Evaluate (quickly) whether dwelling on that lust is all that important for you: and unless you are single and actually interested in that person (in that case, the cue is a healthy sign), your evaluation should make you realize that the stimulus is random and insignificant. Thus:
Let go: let the image go, let it wash away. Breathe (this is like your points 4, 5 and 10), then:
Acknowledge that you have a deeper issue/history. That will take time. Tell yourself "I'm working on it". Be patient and give yourself empathy (this relates to your points 8 and 16). Finally:
Xplore: Explore other thoughts, ideas. Direct your mind to interesting non-sexual ideas that excite you: your creative project, lofty philosophical thoughts, a hike in the mountains..., a beautiful melody you love, your social group, whatever! Get dopamine from meaningful thoughts and feelings.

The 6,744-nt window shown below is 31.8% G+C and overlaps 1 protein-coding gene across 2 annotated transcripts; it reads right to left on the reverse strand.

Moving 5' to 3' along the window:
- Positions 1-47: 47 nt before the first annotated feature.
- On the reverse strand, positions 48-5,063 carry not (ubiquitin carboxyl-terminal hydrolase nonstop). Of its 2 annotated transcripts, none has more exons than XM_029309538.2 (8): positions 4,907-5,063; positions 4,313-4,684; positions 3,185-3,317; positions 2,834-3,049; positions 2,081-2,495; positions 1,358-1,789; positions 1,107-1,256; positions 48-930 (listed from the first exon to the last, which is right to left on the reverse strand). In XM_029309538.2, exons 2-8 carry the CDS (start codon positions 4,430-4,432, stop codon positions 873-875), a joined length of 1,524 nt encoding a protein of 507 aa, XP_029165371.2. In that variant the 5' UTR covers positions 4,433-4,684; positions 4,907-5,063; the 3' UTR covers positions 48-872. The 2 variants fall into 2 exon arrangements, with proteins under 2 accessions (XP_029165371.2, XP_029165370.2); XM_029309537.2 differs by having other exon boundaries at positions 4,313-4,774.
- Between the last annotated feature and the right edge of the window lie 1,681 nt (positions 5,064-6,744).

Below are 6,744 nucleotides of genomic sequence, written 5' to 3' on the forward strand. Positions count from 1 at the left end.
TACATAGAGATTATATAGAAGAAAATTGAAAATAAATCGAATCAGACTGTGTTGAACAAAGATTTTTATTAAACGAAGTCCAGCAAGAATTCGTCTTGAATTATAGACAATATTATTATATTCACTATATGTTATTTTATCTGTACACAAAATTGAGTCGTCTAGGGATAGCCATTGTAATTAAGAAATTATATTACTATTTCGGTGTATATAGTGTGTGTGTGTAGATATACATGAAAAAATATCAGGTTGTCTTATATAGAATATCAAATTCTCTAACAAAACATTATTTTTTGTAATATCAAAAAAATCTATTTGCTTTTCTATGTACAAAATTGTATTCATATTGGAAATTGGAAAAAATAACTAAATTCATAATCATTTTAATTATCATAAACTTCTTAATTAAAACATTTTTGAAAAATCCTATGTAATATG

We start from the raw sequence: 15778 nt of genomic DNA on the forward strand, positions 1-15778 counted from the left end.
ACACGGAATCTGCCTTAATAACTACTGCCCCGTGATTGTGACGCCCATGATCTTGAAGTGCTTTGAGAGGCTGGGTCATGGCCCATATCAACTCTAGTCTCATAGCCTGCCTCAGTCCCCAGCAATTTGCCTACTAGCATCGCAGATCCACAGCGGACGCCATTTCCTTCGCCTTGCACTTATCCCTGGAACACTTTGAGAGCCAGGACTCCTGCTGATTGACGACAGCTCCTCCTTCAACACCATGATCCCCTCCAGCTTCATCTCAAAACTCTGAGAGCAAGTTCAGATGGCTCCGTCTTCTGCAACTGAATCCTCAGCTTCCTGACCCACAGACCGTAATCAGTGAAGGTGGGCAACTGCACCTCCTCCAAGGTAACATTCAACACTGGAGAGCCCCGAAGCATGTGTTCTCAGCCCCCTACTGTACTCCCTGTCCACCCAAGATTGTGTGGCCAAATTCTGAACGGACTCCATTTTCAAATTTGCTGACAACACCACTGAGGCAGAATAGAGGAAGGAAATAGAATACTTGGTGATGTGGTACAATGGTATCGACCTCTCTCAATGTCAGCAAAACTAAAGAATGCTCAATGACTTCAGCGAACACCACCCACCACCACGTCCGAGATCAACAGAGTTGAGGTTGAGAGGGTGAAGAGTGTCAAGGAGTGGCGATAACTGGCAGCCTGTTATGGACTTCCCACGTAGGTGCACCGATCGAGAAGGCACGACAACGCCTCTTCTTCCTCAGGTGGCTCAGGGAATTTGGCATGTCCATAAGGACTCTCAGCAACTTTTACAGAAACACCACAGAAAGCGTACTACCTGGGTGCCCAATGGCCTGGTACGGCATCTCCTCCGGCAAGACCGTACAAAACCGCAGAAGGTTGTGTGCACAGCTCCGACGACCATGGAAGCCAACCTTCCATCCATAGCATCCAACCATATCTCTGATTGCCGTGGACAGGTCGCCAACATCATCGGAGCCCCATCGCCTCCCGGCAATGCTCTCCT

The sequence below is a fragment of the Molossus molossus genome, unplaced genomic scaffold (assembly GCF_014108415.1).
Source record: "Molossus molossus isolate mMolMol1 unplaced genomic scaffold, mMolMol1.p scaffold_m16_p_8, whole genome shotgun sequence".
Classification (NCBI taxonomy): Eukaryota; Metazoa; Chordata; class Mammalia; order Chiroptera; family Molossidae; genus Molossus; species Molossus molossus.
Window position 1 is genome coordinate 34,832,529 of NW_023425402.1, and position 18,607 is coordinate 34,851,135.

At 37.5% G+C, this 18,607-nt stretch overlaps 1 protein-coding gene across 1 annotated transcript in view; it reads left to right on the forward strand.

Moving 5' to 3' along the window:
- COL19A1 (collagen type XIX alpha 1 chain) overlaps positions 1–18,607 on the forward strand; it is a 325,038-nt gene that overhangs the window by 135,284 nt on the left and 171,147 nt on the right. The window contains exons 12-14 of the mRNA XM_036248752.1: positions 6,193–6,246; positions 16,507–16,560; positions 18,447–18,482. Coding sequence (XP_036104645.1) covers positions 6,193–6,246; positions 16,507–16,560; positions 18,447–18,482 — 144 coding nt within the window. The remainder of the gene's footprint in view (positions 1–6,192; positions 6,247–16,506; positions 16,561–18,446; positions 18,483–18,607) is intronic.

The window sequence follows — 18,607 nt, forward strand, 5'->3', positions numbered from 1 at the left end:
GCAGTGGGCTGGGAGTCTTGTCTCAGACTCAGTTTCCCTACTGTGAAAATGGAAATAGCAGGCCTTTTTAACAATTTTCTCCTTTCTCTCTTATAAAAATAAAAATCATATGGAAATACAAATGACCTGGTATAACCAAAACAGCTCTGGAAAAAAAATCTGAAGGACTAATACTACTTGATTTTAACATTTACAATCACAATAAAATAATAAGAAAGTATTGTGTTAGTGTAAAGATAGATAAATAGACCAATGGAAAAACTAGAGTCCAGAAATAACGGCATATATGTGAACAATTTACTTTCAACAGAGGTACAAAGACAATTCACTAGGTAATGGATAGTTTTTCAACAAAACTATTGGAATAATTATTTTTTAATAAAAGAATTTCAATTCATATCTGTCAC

Repeat the cycle if necessary.

Caravan out. :)
 

Phineas 808

Respected Member
Thank you, Caravan! I like your R.E.L.A.X. acronym, and I do see the similarities! I'll check it out in a while on your journal. It also reminded me of an acronym I use for when urges come, though I don't think of it as mechanically as before, as it's become second nature. But you can check it out here:

It's called A.W.A.R.E. (you can click on it, if you like).

Peace.
 

Caravan7

Member
Like minds think alike :)

I love AWARE too, it and RELAX are like cousins, eh eh